By now, most WalletPop readers are aware of how important a good credit score is. But you're not alone if you're confused about what makes up that score and how much each of those components matter. We talked to Barry Paperno, consumer operations manager for FICO, the organization to which the three credit bureaus report, to get the skinny on credit scores.
The Web site MyFICO.com has a pie chart illustrating the five aspects of a FICO score and how much weight each carries. Payment history is the biggest slice of that pie, accounting for 35% of the overall score. Payment history is not how long you've had credit or owned credit cards; rather, it's an evaluation of how well you pay those bills. "For late payments, it looks at three areas: recency, severity and frequency," Paperno says. In other words: How recently did you pay a bill late? How late was it? And how often do you pay late?
How can you keep this crucial portion of your score healthy? "It's very simple. Just pay everything on time, at least the minimum payments," Paperno says. He adds, "If you're late, know that once you get or stay current, the longer you keep your accounts current, the quicker your score will recover." This is a huge part of your credit score, so we'll repeat Paperno's advice: Pay your bills on time.
The second-largest part of the score, which makes up 30%, is amounts owed. This is where the credit utilization ratio (which we've written about before) comes into play. In general, it's a good idea to keep the balance to about 25% of the credit limit. All other things being equal, it's slightly better to have a handful of cards with fairly low balances relative to their limits than just one or two cards nearly maxed out.
Next on the list is the length of credit history, which accounts for 15% of the score. The rule of thumb here is simple, says Paperno: Longer is better. There is one common misconception about the length of credit history, though. "That if you close an account, it no longer contributes to your score. That's completely false," Paperno says. The payment history of an account will continue to be looked at for a full decade, after which the account will be erased from your score. (So if you get rid of every single credit card today and don't get any new ones, you might have a tough time trying to get a loan a decade from now.)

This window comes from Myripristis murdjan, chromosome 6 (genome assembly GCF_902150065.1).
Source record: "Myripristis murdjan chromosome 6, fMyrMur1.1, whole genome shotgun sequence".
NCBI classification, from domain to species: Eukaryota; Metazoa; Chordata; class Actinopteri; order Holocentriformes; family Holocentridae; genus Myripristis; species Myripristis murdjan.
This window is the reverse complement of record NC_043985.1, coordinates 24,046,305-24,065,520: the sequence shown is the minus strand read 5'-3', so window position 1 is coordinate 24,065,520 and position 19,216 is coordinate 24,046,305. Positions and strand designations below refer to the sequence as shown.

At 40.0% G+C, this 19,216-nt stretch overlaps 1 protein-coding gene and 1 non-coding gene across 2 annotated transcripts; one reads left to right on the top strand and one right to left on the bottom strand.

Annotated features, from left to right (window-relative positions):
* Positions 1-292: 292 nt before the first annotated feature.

The final two segments of the credit pie each contribute 10%: new credit and the type of credit you have. You may have heard that opening a new credit card can damage your score (which is why some people are afraid to ditch the cards that have started socking them with fees and higher rates and find more customer-friendly alternatives). Well, ditch away. It's unlikely that a new account would drag your score down by more than 20 points or so. In terms of different kinds of credit, the only real red flag is not to have all of the same type of credit. So don't have only installment loans, or only credit cards, and so on.
Credit scoring may seem complex, but if you know these basics, you'll be a lot more empowered to take charge of your credit score -- and your financial future.
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